A Balloon Twister Named Seven

You know I should follow my hunches more often. As I got off the elevator to go to lunch, I remembered I had left my camera on my desk. “It’s ok”, I thought, “I’m just going to buy food and walk back to my desk today anyway”. I should have listened…

As I walked down the sidewalk I beheld one of the most amazing sites I’ve ever seen. A lady was sitting there dressed from head to toe in black! Not just any black – she had on combat boots that came up and over her calves, a black shorts down to her knees, a Motorhead t-shirt with the neck ripped out and the arms ripped off exposing multiple tattoos. To top it all off, she had her short red hair wrapped in a black bandana. In her hand she held…

A balloon butterfly. Pink and Yellow and Bright green. A balloon butterfly!


This is where I started kicking myself mentally – a photo just waiting to be taken and I don’t have my camera.

I approached her to ask how much longer she was going to be there. Her reply was “It depends on how long it takes me to make enough for the train ride to Ogden”. Ok, this was intriguing… She indicated that she makes balloon figures for tips, and that she only needed three dollars to make the train (indicating that if I wanted a photo of her, I’d better hurry).

I hurried! I needn’t have bothered. When I got back she was surrounded by kids and their moms mesmerized by what she was doing, and paying her tips for doing it. She had told me that kids don’t care how you look, they just need to know you care. I could see instantly how she put that into action. She would greet each child, ask them what they wanted her to make, and then try to talk them into something she actually could make! She wasn’t shy about looking at the parent and confessing “I really don’t know what I’m doing, just learning as I go”. Her hard exterior fell away and the kids were mesmerized.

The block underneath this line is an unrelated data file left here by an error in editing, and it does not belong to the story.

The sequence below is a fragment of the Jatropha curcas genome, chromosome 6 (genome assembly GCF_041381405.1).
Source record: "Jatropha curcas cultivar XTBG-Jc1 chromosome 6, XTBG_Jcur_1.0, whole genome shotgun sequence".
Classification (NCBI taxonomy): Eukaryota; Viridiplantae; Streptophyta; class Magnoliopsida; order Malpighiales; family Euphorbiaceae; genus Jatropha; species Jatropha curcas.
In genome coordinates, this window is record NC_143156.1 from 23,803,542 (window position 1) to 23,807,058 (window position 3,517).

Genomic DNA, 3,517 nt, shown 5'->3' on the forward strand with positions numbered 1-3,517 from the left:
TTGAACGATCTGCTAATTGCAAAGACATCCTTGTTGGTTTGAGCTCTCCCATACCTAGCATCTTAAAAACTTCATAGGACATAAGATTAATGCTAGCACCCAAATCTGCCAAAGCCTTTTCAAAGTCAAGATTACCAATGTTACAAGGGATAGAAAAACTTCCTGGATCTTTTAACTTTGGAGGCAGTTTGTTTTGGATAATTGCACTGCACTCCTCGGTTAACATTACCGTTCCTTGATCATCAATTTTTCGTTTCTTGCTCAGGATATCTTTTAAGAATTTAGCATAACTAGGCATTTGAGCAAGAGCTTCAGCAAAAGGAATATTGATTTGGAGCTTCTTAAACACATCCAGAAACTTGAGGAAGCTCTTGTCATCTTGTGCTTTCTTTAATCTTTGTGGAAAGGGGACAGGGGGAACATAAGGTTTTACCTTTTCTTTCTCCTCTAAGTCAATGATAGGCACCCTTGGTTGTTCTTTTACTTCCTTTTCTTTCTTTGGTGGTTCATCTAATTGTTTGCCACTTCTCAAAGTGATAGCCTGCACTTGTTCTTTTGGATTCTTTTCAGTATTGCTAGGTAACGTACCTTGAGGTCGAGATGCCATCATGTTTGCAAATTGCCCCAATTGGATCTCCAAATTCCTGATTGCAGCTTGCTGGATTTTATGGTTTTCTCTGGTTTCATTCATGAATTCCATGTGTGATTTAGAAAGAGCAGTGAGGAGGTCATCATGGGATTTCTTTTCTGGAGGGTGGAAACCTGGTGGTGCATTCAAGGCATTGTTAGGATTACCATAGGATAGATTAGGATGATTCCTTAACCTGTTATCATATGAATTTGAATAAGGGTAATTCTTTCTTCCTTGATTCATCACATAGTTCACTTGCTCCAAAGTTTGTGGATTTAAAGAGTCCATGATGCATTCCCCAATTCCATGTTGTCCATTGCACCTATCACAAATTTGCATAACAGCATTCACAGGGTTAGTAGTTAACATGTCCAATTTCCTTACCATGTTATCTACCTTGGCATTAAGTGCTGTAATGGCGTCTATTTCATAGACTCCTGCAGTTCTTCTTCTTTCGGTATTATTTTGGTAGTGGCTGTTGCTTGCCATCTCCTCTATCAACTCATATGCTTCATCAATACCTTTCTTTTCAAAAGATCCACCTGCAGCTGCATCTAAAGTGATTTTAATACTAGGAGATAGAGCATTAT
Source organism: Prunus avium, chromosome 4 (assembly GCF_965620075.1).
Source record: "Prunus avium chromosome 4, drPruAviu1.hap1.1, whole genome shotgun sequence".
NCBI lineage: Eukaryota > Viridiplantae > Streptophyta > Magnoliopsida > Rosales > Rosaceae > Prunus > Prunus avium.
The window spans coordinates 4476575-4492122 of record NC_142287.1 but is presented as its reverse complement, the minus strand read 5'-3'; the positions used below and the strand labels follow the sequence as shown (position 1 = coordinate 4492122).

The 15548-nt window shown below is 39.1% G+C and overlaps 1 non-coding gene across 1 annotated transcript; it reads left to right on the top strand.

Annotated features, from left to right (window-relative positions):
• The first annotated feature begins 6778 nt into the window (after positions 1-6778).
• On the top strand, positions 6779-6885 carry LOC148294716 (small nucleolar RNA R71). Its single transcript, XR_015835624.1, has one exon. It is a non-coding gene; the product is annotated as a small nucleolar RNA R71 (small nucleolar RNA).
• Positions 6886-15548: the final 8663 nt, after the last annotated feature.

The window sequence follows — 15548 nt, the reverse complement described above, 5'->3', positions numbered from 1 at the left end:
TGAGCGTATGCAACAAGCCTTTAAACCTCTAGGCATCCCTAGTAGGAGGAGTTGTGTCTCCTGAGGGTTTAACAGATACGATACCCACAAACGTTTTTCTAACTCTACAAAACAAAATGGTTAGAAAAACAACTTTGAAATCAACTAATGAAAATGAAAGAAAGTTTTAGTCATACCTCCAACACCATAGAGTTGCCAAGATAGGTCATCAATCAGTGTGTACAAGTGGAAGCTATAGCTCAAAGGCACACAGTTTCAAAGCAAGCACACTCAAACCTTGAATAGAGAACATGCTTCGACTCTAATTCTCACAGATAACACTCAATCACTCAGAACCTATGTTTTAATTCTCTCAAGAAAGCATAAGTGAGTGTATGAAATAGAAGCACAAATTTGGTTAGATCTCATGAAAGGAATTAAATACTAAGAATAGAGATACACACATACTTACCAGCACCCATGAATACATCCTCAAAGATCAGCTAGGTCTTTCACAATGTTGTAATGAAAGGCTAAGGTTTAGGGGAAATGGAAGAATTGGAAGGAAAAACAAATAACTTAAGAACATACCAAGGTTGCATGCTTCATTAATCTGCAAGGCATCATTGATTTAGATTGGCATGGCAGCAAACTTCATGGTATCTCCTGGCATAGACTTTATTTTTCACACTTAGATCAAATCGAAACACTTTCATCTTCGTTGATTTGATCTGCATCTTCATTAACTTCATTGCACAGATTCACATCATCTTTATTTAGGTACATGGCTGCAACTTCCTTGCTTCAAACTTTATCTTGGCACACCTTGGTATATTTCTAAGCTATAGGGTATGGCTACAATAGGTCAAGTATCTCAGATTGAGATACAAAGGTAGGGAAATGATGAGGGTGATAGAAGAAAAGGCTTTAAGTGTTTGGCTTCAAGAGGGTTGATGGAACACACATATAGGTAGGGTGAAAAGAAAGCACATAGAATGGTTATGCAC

Soon she looked up at me and apologized and asked me to wait. I did for about fifteen minutes, and since the group of people waiting for her was growing, decided waiting was the wrong thing to do – and just started taking photos and talking to her while she worked.

She told me her name was Seven.


I asked her how she got started, and she told me it was because of her strongest talent. I asked her what that was and she said it was “comprehension”. She has a talent of comprehending how things are put together and how they work.

Years ago she and her husband were stuck in a “bad” city. They were out of money, didn’t have a place to stay. They were working outside an arts festival playing music for tips – and getting next to nothing. As they played they noticed a guy twisting balloon animals across the way, and every time he handed a balloon animal to a kid, the parent would hand him five bucks. It took him less than a minute to twist the balloons, and they watched as he made $100 in 20 minutes!

Seven’s husband asked her if she thought she could do that. She has the gift of comprehension! Of course she could! She went and bought balloons, sat down and watched the other balloon guy very carefully for about half an hour, and started twisting balloon animals.

Since that day, she’s travelled all over, twisting balloons and “lots of other stuff” to make money – she even has a book published out of San Francisco called “Seven’s Way” with her own balloon designs and how to create them. She says she sees her butterflies at fairs all over the country, and is proud of the fact others have learned from her book.

She said she was “hot, hungry, and needed a drink of some kind” (I think those were her exact words). She very nicely shoed the waiting people away, and was gone. Leaving me with a very small glimpse of a very interesting person, her amazing talent of comprehension, and her way of life.

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2 Responses to A Balloon Twister Named Seven

  1. trailerparkqueen says:

    Another lovely portrayal. The selective desat makes the image that much nicer. There’s no doubt you have a knack for finding these fascinating people and bringing out their beauty. Your introspection and compassion is evident as you reveal your ability to transcend judgment and get to the heart of your subjects.


  2. Carl says:

    Great story and fantastic photography. Thanks for giving everyone a glimpse into the wrold of a twister.


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